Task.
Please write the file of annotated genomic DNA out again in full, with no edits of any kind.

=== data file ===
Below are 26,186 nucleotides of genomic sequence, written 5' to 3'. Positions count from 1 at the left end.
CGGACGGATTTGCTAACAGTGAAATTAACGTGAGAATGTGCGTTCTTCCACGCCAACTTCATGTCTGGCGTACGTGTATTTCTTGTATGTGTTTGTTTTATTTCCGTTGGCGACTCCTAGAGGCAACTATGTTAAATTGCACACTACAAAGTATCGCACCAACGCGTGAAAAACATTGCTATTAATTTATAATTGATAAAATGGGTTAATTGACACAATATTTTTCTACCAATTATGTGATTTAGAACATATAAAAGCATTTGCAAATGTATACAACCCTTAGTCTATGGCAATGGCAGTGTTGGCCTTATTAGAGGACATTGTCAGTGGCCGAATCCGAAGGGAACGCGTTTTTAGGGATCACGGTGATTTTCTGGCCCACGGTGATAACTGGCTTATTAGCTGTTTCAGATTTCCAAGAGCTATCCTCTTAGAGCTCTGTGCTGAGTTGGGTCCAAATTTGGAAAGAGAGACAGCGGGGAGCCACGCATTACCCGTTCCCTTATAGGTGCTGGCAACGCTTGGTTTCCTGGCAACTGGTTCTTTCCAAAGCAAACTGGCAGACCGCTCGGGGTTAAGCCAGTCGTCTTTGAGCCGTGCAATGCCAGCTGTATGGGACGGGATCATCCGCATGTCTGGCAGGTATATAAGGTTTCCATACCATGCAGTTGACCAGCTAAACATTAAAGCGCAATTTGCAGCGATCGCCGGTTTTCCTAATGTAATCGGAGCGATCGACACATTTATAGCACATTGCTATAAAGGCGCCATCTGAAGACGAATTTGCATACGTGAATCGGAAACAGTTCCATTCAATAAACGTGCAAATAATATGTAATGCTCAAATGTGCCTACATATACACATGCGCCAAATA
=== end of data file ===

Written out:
Below are 26,186 nucleotides of genomic sequence, written 5' to 3'. Positions count from 1 at the left end.
CGGACGGATTTGCTAACAGTGAAATTAACGTGAGAATGTGCGTTCTTCCACGCCAACTTCATGTCTGGCGTACGTGTATTTCTTGTATGTGTTTGTTTTATTTCCGTTGGCGACTCCTAGAGGCAACTATGTTAAATTGCACACTACAAAGTATCGCACCAACGCGTGAAAAACATTGCTATTAATTTATAATTGATAAAATGGGTTAATTGACACAATATTTTTCTACCAATTATGTGATTTAGAACATATAAAAGCATTTGCAAATGTATACAACCCTTAGTCTATGGCAATGGCAGTGTTGGCCTTATTAGAGGACATTGTCAGTGGCCGAATCCGAAGGGAACGCGTTTTTAGGGATCACGGTGATTTTCTGGCCCACGGTGATAACTGGCTTATTAGCTGTTTCAGATTTCCAAGAGCTATCCTCTTAGAGCTCTGTGCTGAGTTGGGTCCAAATTTGGAAAGAGAGACAGCGGGGAGCCACGCATTACCCGTTCCCTTATAGGTGCTGGCAACGCTTGGTTTCCTGGCAACTGGTTCTTTCCAAAGCAAACTGGCAGACCGCTCGGGGTTAAGCCAGTCGTCTTTGAGCCGTGCAATGCCAGCTGTATGGGACGGGATCATCCGCATGTCTGGCAGGTATATAAGGTTTCCATACCATGCAGTTGACCAGCTAAACATTAAAGCGCAATTTGCAGCGATCGCCGGTTTTCCTAATGTAATCGGAGCGATCGACACATTTATAGCACATTGCTATAAAGGCGCCATCTGAAGACGAATTTGCATACGTGAATCGGAAACAGTTCCATTCAATAAACGTGCAAATAATATGTAATGCTCAAATGTGCCTACATATACACATGCGCCAAATA